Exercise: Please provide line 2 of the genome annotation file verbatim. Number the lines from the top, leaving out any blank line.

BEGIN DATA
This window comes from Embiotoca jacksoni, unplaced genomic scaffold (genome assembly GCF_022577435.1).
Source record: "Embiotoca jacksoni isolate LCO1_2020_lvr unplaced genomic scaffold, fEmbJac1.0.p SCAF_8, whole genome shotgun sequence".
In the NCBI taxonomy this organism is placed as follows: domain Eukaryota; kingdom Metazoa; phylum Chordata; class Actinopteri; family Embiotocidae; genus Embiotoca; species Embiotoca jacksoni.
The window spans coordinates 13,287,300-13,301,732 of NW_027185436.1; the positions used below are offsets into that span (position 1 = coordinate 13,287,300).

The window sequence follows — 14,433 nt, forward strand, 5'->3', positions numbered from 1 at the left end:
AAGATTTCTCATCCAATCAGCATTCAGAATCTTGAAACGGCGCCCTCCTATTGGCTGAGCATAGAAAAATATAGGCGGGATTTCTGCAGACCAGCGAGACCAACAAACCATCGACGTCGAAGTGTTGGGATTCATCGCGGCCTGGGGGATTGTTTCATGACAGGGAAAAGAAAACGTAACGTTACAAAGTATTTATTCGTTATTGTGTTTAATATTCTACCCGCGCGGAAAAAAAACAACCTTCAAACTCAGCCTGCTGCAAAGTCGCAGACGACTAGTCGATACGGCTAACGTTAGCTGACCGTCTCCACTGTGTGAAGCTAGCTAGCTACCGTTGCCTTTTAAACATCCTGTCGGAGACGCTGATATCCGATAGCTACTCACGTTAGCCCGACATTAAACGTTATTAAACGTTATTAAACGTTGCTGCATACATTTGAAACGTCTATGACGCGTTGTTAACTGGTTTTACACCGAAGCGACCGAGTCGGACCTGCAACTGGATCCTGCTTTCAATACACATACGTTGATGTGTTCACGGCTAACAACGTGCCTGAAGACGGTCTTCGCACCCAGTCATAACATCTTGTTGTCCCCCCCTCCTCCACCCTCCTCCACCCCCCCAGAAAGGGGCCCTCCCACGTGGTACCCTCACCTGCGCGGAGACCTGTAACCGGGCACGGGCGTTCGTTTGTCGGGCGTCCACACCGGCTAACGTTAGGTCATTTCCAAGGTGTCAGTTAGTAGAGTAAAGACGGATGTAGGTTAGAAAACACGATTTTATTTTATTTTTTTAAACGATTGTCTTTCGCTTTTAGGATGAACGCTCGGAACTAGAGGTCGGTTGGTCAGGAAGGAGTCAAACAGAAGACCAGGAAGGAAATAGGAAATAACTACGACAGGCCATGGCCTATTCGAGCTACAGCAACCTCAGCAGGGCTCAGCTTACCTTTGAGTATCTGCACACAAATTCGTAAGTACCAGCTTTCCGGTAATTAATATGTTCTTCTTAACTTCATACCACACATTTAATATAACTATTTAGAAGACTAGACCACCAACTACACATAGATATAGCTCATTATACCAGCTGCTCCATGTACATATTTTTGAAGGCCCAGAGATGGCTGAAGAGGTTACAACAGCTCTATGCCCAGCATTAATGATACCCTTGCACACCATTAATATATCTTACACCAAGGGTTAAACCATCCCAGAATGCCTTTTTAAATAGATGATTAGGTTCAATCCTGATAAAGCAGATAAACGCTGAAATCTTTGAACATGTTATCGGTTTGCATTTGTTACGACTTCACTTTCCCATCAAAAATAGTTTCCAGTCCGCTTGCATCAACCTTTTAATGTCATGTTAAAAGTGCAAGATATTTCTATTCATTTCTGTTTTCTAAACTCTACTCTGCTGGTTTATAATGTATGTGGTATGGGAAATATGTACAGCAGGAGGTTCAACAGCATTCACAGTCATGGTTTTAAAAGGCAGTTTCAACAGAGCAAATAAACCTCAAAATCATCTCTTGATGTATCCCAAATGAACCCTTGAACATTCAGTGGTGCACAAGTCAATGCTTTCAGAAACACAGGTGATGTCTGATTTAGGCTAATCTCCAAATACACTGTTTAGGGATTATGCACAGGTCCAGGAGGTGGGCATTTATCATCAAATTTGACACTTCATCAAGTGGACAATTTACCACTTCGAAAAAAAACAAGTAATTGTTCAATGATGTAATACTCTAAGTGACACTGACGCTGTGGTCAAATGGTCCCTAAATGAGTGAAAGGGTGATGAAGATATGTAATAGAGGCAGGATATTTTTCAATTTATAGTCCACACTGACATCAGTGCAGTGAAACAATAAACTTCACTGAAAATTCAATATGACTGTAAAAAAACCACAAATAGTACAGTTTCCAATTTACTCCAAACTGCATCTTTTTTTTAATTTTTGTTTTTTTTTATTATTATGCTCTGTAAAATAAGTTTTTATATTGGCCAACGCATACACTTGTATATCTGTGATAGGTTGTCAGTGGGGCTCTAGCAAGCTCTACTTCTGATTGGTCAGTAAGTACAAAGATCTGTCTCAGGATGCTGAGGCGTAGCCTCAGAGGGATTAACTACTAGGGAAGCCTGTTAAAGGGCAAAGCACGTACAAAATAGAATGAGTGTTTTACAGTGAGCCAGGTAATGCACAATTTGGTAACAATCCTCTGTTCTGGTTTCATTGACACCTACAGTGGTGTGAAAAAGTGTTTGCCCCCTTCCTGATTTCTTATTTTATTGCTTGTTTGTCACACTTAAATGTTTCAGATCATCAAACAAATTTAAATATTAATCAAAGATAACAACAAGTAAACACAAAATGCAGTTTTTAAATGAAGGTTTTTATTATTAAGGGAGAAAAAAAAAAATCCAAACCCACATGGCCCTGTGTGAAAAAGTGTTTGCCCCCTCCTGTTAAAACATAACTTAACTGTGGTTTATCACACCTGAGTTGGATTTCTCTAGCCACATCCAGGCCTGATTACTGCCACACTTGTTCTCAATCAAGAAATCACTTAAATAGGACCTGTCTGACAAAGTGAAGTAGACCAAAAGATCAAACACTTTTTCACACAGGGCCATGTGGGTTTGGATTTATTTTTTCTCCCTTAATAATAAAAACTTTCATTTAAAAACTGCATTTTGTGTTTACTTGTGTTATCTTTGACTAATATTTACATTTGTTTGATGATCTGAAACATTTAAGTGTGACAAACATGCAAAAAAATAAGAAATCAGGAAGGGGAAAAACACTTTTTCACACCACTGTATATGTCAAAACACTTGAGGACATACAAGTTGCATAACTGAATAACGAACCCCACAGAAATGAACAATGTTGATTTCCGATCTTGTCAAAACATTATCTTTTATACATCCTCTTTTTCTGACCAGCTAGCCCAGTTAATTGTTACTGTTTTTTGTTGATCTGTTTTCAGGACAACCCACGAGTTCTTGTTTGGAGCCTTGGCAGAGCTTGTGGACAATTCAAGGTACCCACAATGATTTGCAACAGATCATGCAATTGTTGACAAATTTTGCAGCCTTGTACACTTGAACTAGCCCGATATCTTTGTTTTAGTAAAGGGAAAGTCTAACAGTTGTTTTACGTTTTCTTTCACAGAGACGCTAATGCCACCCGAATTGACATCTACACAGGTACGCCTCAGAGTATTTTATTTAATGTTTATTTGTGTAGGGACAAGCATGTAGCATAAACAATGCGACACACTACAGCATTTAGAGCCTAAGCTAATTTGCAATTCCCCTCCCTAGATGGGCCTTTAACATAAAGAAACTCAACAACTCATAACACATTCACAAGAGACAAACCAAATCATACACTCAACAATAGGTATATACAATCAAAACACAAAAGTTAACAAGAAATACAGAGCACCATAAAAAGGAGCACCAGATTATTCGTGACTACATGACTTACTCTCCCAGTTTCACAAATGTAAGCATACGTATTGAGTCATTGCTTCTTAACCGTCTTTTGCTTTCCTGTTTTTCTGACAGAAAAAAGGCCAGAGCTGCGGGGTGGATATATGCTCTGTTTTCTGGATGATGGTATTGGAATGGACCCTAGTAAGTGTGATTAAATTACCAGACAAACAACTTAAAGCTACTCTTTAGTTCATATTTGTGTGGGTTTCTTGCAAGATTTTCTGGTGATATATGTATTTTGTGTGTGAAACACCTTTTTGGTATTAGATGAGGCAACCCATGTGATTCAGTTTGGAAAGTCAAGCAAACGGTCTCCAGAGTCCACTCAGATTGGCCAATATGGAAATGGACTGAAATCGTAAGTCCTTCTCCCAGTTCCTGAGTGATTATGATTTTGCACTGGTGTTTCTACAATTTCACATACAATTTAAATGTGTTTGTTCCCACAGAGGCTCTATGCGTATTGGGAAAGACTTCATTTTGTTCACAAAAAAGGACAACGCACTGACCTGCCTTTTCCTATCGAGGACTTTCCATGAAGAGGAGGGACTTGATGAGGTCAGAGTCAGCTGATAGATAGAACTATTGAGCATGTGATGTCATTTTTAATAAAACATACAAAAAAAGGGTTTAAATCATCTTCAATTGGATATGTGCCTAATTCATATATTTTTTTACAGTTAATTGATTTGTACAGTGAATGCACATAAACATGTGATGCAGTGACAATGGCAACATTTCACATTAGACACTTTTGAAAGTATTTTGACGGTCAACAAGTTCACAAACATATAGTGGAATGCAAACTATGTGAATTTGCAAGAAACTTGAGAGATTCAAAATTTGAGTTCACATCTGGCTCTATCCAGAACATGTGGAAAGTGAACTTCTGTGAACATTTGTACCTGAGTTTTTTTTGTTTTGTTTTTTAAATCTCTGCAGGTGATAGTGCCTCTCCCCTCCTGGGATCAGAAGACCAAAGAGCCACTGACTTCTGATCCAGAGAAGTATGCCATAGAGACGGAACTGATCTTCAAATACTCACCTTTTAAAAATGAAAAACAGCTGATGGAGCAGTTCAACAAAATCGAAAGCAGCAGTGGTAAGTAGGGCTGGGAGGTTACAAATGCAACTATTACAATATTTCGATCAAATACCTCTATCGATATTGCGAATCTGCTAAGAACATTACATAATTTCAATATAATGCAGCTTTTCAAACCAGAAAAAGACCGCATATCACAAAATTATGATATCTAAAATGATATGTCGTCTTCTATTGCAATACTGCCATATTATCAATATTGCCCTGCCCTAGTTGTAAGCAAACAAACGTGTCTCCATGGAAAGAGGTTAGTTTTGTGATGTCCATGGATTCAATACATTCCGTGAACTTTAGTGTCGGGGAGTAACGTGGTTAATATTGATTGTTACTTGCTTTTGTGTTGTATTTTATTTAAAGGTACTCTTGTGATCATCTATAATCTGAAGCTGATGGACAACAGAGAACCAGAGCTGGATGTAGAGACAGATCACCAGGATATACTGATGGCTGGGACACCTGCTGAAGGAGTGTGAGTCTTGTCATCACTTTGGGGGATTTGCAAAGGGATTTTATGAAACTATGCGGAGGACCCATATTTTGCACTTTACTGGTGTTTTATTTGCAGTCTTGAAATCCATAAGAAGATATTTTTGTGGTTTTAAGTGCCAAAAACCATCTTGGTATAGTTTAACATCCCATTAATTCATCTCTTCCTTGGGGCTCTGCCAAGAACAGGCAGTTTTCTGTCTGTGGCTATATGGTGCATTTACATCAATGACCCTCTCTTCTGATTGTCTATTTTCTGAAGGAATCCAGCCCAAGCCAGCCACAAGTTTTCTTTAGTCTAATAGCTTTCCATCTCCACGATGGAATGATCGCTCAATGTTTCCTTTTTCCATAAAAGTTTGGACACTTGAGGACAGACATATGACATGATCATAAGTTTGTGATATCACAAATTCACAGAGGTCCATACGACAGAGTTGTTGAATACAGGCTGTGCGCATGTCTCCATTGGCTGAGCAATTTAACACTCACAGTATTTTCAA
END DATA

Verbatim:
Source record: "Embiotoca jacksoni isolate LCO1_2020_lvr unplaced genomic scaffold, fEmbJac1.0.p SCAF_8, whole genome shotgun sequence".